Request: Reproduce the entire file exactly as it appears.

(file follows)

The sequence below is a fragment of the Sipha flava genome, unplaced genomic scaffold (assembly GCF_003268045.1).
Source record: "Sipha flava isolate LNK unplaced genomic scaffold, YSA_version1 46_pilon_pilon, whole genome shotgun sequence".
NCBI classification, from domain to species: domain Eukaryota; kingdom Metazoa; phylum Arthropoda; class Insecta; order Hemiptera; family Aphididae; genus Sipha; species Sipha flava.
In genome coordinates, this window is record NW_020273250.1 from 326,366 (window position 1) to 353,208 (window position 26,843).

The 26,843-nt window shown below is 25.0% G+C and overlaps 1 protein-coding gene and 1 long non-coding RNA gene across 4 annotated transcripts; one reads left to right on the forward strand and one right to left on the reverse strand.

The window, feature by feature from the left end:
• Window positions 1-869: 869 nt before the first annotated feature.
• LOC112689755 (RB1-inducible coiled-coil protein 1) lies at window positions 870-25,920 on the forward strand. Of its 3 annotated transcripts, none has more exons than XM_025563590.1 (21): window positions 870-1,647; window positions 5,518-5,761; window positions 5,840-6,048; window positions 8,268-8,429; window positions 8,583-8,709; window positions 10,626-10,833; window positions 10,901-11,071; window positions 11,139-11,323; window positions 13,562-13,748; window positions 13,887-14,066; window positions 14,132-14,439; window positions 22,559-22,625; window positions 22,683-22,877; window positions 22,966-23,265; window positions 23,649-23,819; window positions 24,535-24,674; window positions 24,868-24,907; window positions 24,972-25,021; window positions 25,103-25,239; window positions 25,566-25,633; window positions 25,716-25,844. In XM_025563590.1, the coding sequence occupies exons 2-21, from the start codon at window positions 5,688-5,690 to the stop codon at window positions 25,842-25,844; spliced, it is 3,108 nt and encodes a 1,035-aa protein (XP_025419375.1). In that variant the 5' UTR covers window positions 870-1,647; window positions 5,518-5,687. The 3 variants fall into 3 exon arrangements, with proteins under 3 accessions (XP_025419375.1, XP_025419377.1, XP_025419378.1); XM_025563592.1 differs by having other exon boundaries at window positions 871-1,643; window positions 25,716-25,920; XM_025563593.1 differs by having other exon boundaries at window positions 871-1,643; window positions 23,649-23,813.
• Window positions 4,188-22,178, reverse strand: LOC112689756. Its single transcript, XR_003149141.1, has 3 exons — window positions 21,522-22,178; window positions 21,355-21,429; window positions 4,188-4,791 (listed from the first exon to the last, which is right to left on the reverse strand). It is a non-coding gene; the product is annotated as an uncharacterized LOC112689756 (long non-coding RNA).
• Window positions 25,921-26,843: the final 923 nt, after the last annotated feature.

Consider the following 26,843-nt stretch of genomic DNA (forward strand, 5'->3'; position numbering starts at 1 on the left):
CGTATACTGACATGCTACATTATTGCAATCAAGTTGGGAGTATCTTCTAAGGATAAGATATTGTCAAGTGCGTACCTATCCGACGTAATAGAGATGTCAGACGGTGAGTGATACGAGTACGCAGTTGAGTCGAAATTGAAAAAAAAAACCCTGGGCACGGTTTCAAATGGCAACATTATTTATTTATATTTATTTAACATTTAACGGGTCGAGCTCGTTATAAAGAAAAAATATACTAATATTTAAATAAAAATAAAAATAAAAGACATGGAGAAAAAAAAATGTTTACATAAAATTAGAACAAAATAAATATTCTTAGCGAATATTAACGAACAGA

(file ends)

The sequence below is a fragment of the Sipha flava genome, unplaced genomic scaffold (assembly GCF_003268045.1).
Source record: "Sipha flava isolate LNK unplaced genomic scaffold, YSA_version1 46_pilon_pilon, whole genome shotgun sequence".
NCBI classification, from domain to species: domain Eukaryota; kingdom Metazoa; phylum Arthropoda; class Insecta; order Hemiptera; family Aphididae; genus Sipha; species Sipha flava.
In genome coordinates, this window is record NW_020273250.1 from 326,366 (window position 1) to 353,208 (window position 26,843).

The 26,843-nt window shown below is 25.0% G+C and overlaps 1 protein-coding gene and 1 long non-coding RNA gene across 4 annotated transcripts; one reads left to right on the forward strand and one right to left on the reverse strand.

The window, feature by feature from the left end:
• Window positions 1-869: 869 nt before the first annotated feature.
• LOC112689755 (RB1-inducible coiled-coil protein 1) lies at window positions 870-25,920 on the forward strand. Of its 3 annotated transcripts, none has more exons than XM_025563590.1 (21): window positions 870-1,647; window positions 5,518-5,761; window positions 5,840-6,048; window positions 8,268-8,429; window positions 8,583-8,709; window positions 10,626-10,833; window positions 10,901-11,071; window positions 11,139-11,323; window positions 13,562-13,748; window positions 13,887-14,066; window positions 14,132-14,439; window positions 22,559-22,625; window positions 22,683-22,877; window positions 22,966-23,265; window positions 23,649-23,819; window positions 24,535-24,674; window positions 24,868-24,907; window positions 24,972-25,021; window positions 25,103-25,239; window positions 25,566-25,633; window positions 25,716-25,844. In XM_025563590.1, the coding sequence occupies exons 2-21, from the start codon at window positions 5,688-5,690 to the stop codon at window positions 25,842-25,844; spliced, it is 3,108 nt and encodes a 1,035-aa protein (XP_025419375.1). In that variant the 5' UTR covers window positions 870-1,647; window positions 5,518-5,687. The 3 variants fall into 3 exon arrangements, with proteins under 3 accessions (XP_025419375.1, XP_025419377.1, XP_025419378.1); XM_025563592.1 differs by having other exon boundaries at window positions 871-1,643; window positions 25,716-25,920; XM_025563593.1 differs by having other exon boundaries at window positions 871-1,643; window positions 23,649-23,813.
• Window positions 4,188-22,178, reverse strand: LOC112689756. Its single transcript, XR_003149141.1, has 3 exons — window positions 21,522-22,178; window positions 21,355-21,429; window positions 4,188-4,791 (listed from the first exon to the last, which is right to left on the reverse strand). It is a non-coding gene; the product is annotated as an uncharacterized LOC112689756 (long non-coding RNA).
• Window positions 25,921-26,843: the final 923 nt, after the last annotated feature.

Consider the following 26,843-nt stretch of genomic DNA (forward strand, 5'->3'; position numbering starts at 1 on the left):
CGTATACTGACATGCTACATTATTGCAATCAAGTTGGGAGTATCTTCTAAGGATAAGATATTGTCAAGTGCGTACCTATCCGACGTAATAGAGATGTCAGACGGTGAGTGATACGAGTACGCAGTTGAGTCGAAATTGAAAAAAAAAACCCTGGGCACGGTTTCAAATGGCAACATTATTTATTTATATTTATTTAACATTTAACGGGTCGAGCTCGTTATAAAGAAAAAATATACTAATATTTAAATAAAAATAAAAATAAAAGACATGGAGAAAAAAAAATGTTTACATAAAATTAGAACAAAATAAATATTCTTAGCGAATATTAACGAACAGA